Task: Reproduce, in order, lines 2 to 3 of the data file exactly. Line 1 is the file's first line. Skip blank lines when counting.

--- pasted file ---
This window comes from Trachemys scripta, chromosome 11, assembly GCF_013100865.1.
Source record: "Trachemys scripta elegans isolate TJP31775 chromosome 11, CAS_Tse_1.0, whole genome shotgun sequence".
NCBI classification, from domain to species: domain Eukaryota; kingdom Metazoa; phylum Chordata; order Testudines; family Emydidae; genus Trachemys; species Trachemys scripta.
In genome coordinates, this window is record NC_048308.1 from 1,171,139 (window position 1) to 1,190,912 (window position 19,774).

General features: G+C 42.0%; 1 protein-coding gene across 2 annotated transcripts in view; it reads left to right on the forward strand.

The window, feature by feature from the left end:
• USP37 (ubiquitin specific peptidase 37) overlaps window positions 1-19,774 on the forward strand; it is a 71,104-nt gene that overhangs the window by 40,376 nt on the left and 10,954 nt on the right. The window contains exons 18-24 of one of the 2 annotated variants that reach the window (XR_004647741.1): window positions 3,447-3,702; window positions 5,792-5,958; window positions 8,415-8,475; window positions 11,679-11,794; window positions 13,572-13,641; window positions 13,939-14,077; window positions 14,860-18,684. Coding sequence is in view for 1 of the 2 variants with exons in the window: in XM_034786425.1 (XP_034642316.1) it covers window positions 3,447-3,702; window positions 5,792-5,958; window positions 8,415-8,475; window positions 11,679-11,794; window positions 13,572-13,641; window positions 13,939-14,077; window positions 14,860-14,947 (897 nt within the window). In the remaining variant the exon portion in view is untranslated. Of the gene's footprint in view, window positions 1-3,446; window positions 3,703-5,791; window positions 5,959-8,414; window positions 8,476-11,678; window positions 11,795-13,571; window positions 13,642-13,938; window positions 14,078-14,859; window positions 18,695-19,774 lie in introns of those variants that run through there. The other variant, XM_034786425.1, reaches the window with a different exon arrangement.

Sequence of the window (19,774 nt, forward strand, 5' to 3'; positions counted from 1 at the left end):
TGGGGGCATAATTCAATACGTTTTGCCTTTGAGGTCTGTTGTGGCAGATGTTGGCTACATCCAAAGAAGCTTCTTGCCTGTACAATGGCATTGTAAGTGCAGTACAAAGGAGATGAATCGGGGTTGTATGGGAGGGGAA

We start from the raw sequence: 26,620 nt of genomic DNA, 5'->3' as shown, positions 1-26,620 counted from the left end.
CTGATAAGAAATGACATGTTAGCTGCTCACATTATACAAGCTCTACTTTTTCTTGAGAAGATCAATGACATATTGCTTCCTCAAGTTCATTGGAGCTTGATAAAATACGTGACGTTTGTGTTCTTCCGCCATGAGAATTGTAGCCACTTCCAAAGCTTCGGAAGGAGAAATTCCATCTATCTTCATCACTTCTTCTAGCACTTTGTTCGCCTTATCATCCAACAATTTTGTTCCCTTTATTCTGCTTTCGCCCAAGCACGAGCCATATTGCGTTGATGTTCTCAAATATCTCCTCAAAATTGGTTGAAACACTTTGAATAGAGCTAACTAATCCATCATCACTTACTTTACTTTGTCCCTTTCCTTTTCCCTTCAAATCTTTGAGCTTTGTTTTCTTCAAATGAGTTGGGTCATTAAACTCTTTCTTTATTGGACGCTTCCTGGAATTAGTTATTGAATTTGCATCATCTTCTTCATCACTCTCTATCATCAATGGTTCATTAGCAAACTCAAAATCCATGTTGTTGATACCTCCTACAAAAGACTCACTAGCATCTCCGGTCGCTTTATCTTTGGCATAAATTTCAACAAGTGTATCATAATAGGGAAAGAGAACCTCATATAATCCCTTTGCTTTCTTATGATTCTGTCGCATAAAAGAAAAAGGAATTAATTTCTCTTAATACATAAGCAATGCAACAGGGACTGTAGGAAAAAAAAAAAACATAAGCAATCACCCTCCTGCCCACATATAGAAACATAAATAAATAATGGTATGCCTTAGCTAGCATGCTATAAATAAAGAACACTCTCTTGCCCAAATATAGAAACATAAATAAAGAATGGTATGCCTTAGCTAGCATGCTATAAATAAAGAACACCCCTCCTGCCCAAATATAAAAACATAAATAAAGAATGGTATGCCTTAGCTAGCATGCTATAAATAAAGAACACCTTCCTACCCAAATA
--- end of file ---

Source record: "Trachemys scripta elegans isolate TJP31775 chromosome 11, CAS_Tse_1.0, whole genome shotgun sequence".
NCBI classification, from domain to species: domain Eukaryota; kingdom Metazoa; phylum Chordata; order Testudines; family Emydidae; genus Trachemys; species Trachemys scripta.